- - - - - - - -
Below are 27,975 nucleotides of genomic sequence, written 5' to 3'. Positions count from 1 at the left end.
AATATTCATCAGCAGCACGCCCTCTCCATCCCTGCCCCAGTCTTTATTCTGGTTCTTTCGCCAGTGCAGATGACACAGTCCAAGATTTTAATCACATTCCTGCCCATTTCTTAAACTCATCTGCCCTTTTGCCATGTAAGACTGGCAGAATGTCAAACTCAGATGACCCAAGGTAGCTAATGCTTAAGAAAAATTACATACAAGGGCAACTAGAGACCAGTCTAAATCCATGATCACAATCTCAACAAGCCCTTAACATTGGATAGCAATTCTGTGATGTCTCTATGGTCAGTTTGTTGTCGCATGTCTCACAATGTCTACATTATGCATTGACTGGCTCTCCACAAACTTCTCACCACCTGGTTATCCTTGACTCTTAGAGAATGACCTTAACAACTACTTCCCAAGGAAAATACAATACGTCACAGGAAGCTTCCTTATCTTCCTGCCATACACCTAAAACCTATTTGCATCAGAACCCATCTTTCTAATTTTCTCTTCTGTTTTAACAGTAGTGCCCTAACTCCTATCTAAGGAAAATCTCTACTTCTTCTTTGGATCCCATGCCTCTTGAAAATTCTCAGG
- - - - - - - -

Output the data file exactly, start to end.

Below are 27,975 nucleotides of genomic sequence, written 5' to 3'. Positions count from 1 at the left end.
AATATTCATCAGCAGCACGCCCTCTCCATCCCTGCCCCAGTCTTTATTCTGGTTCTTTCGCCAGTGCAGATGACACAGTCCAAGATTTTAATCACATTCCTGCCCATTTCTTAAACTCATCTGCCCTTTTGCCATGTAAGACTGGCAGAATGTCAAACTCAGATGACCCAAGGTAGCTAATGCTTAAGAAAAATTACATACAAGGGCAACTAGAGACCAGTCTAAATCCATGATCACAATCTCAACAAGCCCTTAACATTGGATAGCAATTCTGTGATGTCTCTATGGTCAGTTTGTTGTCGCATGTCTCACAATGTCTACATTATGCATTGACTGGCTCTCCACAAACTTCTCACCACCTGGTTATCCTTGACTCTTAGAGAATGACCTTAACAACTACTTCCCAAGGAAAATACAATACGTCACAGGAAGCTTCCTTATCTTCCTGCCATACACCTAAAACCTATTTGCATCAGAACCCATCTTTCTAATTTTCTCTTCTGTTTTAACAGTAGTGCCCTAACTCCTATCTAAGGAAAATCTCTACTTCTTCTTTGGATCCCATGCCTCTTGAAAATTCTCAGG